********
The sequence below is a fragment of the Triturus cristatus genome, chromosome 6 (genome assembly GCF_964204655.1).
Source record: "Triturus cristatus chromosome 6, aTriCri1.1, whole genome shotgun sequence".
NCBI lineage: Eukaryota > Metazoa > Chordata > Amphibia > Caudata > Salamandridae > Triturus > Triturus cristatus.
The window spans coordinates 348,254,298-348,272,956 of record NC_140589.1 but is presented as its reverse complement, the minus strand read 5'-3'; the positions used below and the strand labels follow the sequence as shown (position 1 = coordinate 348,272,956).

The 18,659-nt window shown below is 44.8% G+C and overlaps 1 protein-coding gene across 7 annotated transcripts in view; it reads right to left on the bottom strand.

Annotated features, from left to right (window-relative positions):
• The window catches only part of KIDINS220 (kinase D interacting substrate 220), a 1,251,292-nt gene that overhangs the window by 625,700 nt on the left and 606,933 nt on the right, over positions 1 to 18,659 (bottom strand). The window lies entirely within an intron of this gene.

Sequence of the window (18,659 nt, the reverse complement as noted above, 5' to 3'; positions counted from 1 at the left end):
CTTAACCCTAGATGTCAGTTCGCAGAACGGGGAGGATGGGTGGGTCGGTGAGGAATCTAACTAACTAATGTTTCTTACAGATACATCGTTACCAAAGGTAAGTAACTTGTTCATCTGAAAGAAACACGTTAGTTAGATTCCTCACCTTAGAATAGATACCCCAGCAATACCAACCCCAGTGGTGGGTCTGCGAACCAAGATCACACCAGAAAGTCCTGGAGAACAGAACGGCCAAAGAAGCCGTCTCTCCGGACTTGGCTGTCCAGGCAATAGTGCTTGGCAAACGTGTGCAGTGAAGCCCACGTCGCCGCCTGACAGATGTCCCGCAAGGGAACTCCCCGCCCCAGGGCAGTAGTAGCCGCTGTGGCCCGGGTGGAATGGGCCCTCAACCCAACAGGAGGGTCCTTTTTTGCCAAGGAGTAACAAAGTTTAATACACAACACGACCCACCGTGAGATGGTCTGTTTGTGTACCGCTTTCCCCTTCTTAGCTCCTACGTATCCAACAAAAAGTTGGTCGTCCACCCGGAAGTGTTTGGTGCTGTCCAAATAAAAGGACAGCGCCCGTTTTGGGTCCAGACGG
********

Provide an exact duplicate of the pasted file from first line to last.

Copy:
The sequence below is a fragment of the Triturus cristatus genome, chromosome 6 (genome assembly GCF_964204655.1).
Source record: "Triturus cristatus chromosome 6, aTriCri1.1, whole genome shotgun sequence".
NCBI lineage: Eukaryota > Metazoa > Chordata > Amphibia > Caudata > Salamandridae > Triturus > Triturus cristatus.
The window spans coordinates 348,254,298-348,272,956 of record NC_140589.1 but is presented as its reverse complement, the minus strand read 5'-3'; the positions used below and the strand labels follow the sequence as shown (position 1 = coordinate 348,272,956).

The 18,659-nt window shown below is 44.8% G+C and overlaps 1 protein-coding gene across 7 annotated transcripts in view; it reads right to left on the bottom strand.

Annotated features, from left to right (window-relative positions):
• The window catches only part of KIDINS220 (kinase D interacting substrate 220), a 1,251,292-nt gene that overhangs the window by 625,700 nt on the left and 606,933 nt on the right, over positions 1 to 18,659 (bottom strand). The window lies entirely within an intron of this gene.

Sequence of the window (18,659 nt, the reverse complement as noted above, 5' to 3'; positions counted from 1 at the left end):
CTTAACCCTAGATGTCAGTTCGCAGAACGGGGAGGATGGGTGGGTCGGTGAGGAATCTAACTAACTAATGTTTCTTACAGATACATCGTTACCAAAGGTAAGTAACTTGTTCATCTGAAAGAAACACGTTAGTTAGATTCCTCACCTTAGAATAGATACCCCAGCAATACCAACCCCAGTGGTGGGTCTGCGAACCAAGATCACACCAGAAAGTCCTGGAGAACAGAACGGCCAAAGAAGCCGTCTCTCCGGACTTGGCTGTCCAGGCAATAGTGCTTGGCAAACGTGTGCAGTGAAGCCCACGTCGCCGCCTGACAGATGTCCCGCAAGGGAACTCCCCGCCCCAGGGCAGTAGTAGCCGCTGTGGCCCGGGTGGAATGGGCCCTCAACCCAACAGGAGGGTCCTTTTTTGCCAAGGAGTAACAAAGTTTAATACACAACACGACCCACCGTGAGATGGTCTGTTTGTGTACCGCTTTCCCCTTCTTAGCTCCTACGTATCCAACAAAAAGTTGGTCGTCCACCCGGAAGTGTTTGGTGCTGTCCAAATAAAAGGACAGCGCCCGTTTTGGGTCCAGACGG